Episode 2: "Suck It Up, Buttercup"
ABC 7: Disturbing video out of Miami tonight involving a medical therapist and the autistic man he was caring for.
On July 18th, 2016, two other people were watching the events around Charles Kinsey’s shooting. Arnaldo’s mom Gladys, and his older sister Miriam.
ABC 7: They were confronted by police. The therapist as you can see on the ground with his hands up but the autistic man doesn’t understand what’s happening.
They found out about it on the evening news. Gladys was already home, she’s a retired nurse, Miriam had just gotten home from her own nursing shift
Miriam Rios Soto: The first time we saw it was when the situation was still going on.
When the shooting happened on July 18th, 2016 Miriam was 29, living with her mom in Miami.
MRS: We were in the status of like, oh my God, is he dead? And we started panicking and getting sick. It was like, my sugar went down and my hands were shaking, my mom was screaming and yelling — I went to the bathroom to throw up, because it made me feel like — the thought of my brother dying or Charles dying — we thought Charles was dead.
From WNYC Studios, this is episode two of Aftereffect. I’m Audrey Quinn. If you haven’t heard episode one, you probably want to go listen to that first. After learning all I could about the shooting on July 18th, I made contact with Arnaldo’s family. I wanted to know what they’d been through, and what happened to Arnaldo next.
And they told me, just about everything.
Miriam still hasn’t seen the whole cellphone video from the shooting. Friends kept sharing it with her later and she just couldn’t. But she knows what happened.
MRS: Arnaldo was sitting, not understanding. Arnaldo has no sense of danger.
Gladys Soto: Yes.
MRS: He sees the police, he sees objects. He sees things. He listens to the tone of voices. But he continued with his truck. He would tell Charles to shut up, because Charles talking to him was interrupting him from driving his little toy truck. He was not understanding the gravity of the situation.
GS: [Affirms in Spanish]
MRS: Because he goes deep into his world. And taking him out of it is very difficult. You shouldn't. That's autism. Let him be. So he didn't sense the danger until he saw the blood. And then he was handcuffed, and then put in a car for like hours.
Gladys asked a church friend to go to the scene in North Miami for her. He learned Charles was alive. But he couldn’t find Arnaldo, who at that point was handcuffed in the cop’s back seat.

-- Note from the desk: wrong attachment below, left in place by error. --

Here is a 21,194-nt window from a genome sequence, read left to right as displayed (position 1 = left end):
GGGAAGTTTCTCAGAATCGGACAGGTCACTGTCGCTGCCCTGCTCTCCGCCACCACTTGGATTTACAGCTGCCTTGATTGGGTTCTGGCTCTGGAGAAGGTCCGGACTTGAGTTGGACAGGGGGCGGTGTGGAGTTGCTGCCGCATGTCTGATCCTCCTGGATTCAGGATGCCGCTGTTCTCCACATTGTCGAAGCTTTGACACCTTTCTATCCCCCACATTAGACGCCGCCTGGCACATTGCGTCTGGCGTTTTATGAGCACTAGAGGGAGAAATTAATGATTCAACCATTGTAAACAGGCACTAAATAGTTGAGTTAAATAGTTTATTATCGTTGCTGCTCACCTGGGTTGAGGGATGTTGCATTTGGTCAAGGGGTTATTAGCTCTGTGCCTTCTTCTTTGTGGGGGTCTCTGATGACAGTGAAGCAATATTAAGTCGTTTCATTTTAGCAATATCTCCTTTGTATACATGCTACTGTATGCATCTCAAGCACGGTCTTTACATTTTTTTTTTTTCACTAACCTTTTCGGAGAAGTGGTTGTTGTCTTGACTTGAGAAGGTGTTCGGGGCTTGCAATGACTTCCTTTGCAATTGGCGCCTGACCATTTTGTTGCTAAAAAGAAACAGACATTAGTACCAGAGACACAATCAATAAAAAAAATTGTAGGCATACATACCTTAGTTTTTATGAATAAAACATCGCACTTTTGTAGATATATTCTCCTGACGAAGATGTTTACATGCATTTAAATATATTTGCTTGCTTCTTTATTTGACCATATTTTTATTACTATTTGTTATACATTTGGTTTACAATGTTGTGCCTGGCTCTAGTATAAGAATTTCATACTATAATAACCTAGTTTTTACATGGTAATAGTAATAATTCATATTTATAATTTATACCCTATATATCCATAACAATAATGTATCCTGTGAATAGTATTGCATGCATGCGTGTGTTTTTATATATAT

MRS: We didn't know Arnaldo was inside the car. I — almost a year later is when we see — we find out that Arnaldo was interrogated and not taken to a hospital. He was taken to a hospital the next day when Arnaldo freaked out and had a panic attack because Charles was shot and he analyzed in his head what happened.
That next night after the police shot Charles Kinsey, Arnaldo again ran out of the North Miami group home, around the corner, and back out to that intersection. Maria Minerva was again out on her apartment balcony.
Maria Minerva: Yeah, he was walking by himself, so I called the cops and said ‘Listen, yesterday there was a shooting. This kid, the one that was involved in the shooting, is here by himself.’
Again, this is a 26-year-old man we’re talking about, unarmed, in his neighborhood.
Audrey Quinn: What was he doing?
MM: Walking and talking like by himself. So they came quick. And I think they took him.
Charles lost a lot of blood in the shooting. And that blood was still there on the street. Arnaldo ran up to it. Shouted “Police shoot, police shoot,” over and over.
MM: That the poor man, you know, could be in shock. I mean he saw his caretaker being shot and all the commotion. But he was alone and he’s not right, so what am I gonna do? I have to do something. I mean, I’m not gonna…I don’t know honey, it was all the wrong time, you know?
When the police brought Arnaldo back to his group home his was still shouting, wouldn’t calm down, he started getting violent. The head guy called a psychiatrist. “He’s been traumatized,” the psychiatrist said, “He isn’t safe. There’s only one thing you can do. You need to commit him.” To the behavioral health unit of Miami’s Aventura Hospital, the psych ward.
So, after the past three months, five different group homes, and three psych wards — jumping from group home to hospital to new group home and back — Arnaldo was going to a fourth hospital setting. He’d spend the next 35 days there, over a month! Just waiting…for another place that would accept him.
Charles was at another Miami hospital for four days, recovering from the bullet to his leg. When he got out he walked with a cane. He went to see Arnaldo at Aventura soon after.